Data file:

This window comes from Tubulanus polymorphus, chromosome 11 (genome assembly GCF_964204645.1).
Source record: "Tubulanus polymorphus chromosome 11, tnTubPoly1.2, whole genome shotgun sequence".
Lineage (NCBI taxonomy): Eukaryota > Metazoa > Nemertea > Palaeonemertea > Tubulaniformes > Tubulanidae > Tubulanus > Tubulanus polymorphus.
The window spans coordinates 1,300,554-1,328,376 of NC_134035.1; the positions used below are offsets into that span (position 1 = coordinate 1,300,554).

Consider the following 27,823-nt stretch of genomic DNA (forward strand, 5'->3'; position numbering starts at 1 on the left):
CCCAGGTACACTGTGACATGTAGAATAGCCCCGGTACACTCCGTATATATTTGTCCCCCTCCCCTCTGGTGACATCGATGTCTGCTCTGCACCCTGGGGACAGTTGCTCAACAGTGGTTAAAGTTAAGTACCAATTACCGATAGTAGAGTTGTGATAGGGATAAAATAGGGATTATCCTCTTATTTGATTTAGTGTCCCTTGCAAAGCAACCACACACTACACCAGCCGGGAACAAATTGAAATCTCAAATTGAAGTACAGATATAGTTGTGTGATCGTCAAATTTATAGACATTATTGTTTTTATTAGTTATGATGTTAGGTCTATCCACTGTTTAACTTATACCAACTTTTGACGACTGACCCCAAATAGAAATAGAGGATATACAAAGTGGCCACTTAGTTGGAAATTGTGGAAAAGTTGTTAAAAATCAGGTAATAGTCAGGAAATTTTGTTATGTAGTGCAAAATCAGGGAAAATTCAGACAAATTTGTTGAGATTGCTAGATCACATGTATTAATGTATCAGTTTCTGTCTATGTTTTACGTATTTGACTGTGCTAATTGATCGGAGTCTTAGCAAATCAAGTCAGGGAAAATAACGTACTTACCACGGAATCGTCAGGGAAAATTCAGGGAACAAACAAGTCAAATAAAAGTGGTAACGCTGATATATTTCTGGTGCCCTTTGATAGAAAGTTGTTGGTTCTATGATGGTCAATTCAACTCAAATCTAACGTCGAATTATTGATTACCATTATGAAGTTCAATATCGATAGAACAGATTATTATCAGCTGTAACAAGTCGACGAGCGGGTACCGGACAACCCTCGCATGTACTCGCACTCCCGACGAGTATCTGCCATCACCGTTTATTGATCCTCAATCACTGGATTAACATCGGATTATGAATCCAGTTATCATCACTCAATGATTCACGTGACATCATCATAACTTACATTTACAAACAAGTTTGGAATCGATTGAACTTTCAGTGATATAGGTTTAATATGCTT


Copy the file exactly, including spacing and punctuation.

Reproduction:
This window comes from Tubulanus polymorphus, chromosome 11 (genome assembly GCF_964204645.1).
Source record: "Tubulanus polymorphus chromosome 11, tnTubPoly1.2, whole genome shotgun sequence".
Lineage (NCBI taxonomy): Eukaryota > Metazoa > Nemertea > Palaeonemertea > Tubulaniformes > Tubulanidae > Tubulanus > Tubulanus polymorphus.
The window spans coordinates 1,300,554-1,328,376 of NC_134035.1; the positions used below are offsets into that span (position 1 = coordinate 1,300,554).

Consider the following 27,823-nt stretch of genomic DNA (forward strand, 5'->3'; position numbering starts at 1 on the left):
CCCAGGTACACTGTGACATGTAGAATAGCCCCGGTACACTCCGTATATATTTGTCCCCCTCCCCTCTGGTGACATCGATGTCTGCTCTGCACCCTGGGGACAGTTGCTCAACAGTGGTTAAAGTTAAGTACCAATTACCGATAGTAGAGTTGTGATAGGGATAAAATAGGGATTATCCTCTTATTTGATTTAGTGTCCCTTGCAAAGCAACCACACACTACACCAGCCGGGAACAAATTGAAATCTCAAATTGAAGTACAGATATAGTTGTGTGATCGTCAAATTTATAGACATTATTGTTTTTATTAGTTATGATGTTAGGTCTATCCACTGTTTAACTTATACCAACTTTTGACGACTGACCCCAAATAGAAATAGAGGATATACAAAGTGGCCACTTAGTTGGAAATTGTGGAAAAGTTGTTAAAAATCAGGTAATAGTCAGGAAATTTTGTTATGTAGTGCAAAATCAGGGAAAATTCAGACAAATTTGTTGAGATTGCTAGATCACATGTATTAATGTATCAGTTTCTGTCTATGTTTTACGTATTTGACTGTGCTAATTGATCGGAGTCTTAGCAAATCAAGTCAGGGAAAATAACGTACTTACCACGGAATCGTCAGGGAAAATTCAGGGAACAAACAAGTCAAATAAAAGTGGTAACGCTGATATATTTCTGGTGCCCTTTGATAGAAAGTTGTTGGTTCTATGATGGTCAATTCAACTCAAATCTAACGTCGAATTATTGATTACCATTATGAAGTTCAATATCGATAGAACAGATTATTATCAGCTGTAACAAGTCGACGAGCGGGTACCGGACAACCCTCGCATGTACTCGCACTCCCGACGAGTATCTGCCATCACCGTTTATTGATCCTCAATCACTGGATTAACATCGGATTATGAATCCAGTTATCATCACTCAATGATTCACGTGACATCATCATAACTTACATTTACAAACAAGTTTGGAATCGATTGAACTTTCAGTGATATAGGTTTAATATGCTT